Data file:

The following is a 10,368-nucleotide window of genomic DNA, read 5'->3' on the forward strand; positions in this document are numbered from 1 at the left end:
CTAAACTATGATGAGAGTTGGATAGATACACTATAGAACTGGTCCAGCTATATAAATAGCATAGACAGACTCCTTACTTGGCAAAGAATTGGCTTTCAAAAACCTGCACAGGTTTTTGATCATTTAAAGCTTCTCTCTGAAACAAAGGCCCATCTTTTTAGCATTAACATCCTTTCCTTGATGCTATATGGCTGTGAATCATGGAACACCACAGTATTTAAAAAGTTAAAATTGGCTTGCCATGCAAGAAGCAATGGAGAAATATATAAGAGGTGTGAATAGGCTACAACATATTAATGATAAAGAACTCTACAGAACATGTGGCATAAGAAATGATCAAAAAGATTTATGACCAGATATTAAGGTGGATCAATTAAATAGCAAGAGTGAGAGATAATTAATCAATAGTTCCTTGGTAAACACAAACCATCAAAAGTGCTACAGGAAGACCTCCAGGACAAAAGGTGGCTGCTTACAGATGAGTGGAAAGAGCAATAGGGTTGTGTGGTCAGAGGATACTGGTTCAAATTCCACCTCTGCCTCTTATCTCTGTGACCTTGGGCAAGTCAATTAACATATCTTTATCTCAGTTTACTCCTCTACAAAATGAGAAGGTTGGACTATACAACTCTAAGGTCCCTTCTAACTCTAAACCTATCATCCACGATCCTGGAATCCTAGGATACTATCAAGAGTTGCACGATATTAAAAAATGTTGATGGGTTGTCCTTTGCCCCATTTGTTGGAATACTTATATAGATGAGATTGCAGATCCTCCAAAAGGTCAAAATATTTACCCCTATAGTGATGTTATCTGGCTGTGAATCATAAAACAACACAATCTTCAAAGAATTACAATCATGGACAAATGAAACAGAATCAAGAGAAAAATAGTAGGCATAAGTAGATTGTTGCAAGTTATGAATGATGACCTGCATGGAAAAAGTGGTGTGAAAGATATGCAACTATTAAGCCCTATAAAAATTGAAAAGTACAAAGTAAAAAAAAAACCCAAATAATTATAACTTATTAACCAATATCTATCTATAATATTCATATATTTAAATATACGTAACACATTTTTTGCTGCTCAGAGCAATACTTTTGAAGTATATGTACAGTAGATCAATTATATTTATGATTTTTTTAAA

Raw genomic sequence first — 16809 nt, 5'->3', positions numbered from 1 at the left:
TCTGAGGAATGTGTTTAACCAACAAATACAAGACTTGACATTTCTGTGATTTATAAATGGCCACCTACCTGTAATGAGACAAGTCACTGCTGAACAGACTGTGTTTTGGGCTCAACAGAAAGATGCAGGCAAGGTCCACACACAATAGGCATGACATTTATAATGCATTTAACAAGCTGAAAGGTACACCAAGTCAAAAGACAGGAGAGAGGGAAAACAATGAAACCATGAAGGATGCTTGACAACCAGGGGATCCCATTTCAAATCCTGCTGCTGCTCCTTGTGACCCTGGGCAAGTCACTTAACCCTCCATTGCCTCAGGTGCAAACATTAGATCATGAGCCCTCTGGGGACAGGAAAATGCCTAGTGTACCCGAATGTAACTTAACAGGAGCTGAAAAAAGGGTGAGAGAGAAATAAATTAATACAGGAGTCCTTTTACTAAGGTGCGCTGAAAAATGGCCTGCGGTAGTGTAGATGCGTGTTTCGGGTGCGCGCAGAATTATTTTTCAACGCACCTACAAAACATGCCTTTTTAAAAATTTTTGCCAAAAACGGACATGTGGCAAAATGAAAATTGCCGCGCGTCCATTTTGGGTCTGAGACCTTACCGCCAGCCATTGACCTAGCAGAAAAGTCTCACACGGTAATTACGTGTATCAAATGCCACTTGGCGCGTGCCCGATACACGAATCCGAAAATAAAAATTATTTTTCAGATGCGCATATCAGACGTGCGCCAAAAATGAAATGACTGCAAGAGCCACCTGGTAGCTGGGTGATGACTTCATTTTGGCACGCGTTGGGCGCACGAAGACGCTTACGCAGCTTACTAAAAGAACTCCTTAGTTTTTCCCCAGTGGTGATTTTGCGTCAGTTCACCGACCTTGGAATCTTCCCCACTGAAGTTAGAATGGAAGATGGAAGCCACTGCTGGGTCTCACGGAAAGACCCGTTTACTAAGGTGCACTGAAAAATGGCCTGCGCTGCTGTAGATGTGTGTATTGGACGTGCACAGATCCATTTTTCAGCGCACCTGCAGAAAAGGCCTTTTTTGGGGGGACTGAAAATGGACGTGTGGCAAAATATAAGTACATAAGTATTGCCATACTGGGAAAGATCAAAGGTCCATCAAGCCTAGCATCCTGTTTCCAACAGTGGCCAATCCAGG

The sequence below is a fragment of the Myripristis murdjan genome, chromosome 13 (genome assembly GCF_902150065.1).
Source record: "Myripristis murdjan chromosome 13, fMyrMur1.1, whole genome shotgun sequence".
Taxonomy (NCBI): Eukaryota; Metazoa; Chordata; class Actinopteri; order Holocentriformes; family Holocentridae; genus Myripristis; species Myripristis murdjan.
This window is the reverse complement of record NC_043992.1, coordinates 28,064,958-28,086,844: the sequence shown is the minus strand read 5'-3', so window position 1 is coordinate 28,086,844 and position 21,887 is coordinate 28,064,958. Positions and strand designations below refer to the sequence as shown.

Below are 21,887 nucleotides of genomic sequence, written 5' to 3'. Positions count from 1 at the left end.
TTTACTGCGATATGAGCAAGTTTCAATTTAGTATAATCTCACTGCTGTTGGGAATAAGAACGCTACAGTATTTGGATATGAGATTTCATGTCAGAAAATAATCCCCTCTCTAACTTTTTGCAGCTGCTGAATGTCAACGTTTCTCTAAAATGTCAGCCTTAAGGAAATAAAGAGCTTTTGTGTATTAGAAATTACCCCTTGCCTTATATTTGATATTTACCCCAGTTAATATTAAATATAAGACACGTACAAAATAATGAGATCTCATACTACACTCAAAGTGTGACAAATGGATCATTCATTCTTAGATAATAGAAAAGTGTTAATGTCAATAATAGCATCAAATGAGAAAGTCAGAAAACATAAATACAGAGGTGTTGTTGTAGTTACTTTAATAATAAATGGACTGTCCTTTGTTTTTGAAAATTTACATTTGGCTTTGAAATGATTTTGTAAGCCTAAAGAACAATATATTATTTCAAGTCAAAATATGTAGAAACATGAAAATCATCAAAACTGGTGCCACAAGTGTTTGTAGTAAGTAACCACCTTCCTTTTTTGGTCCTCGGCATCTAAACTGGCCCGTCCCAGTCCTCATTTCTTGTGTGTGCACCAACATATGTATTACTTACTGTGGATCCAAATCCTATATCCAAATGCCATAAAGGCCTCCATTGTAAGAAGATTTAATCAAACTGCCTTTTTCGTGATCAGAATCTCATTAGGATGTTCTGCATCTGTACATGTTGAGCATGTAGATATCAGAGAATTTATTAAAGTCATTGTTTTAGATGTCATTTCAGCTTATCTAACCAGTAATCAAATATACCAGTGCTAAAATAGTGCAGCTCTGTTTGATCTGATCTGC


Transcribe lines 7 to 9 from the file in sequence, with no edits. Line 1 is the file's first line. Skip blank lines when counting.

Taxonomy (NCBI): Eukaryota; Metazoa; Chordata; class Actinopteri; order Holocentriformes; family Holocentridae; genus Myripristis; species Myripristis murdjan.
This window is the reverse complement of record NC_043992.1, coordinates 28,064,958-28,086,844: the sequence shown is the minus strand read 5'-3', so window position 1 is coordinate 28,086,844 and position 21,887 is coordinate 28,064,958. Positions and strand designations below refer to the sequence as shown.

Below are 21,887 nucleotides of genomic sequence, written 5' to 3'. Positions count from 1 at the left end.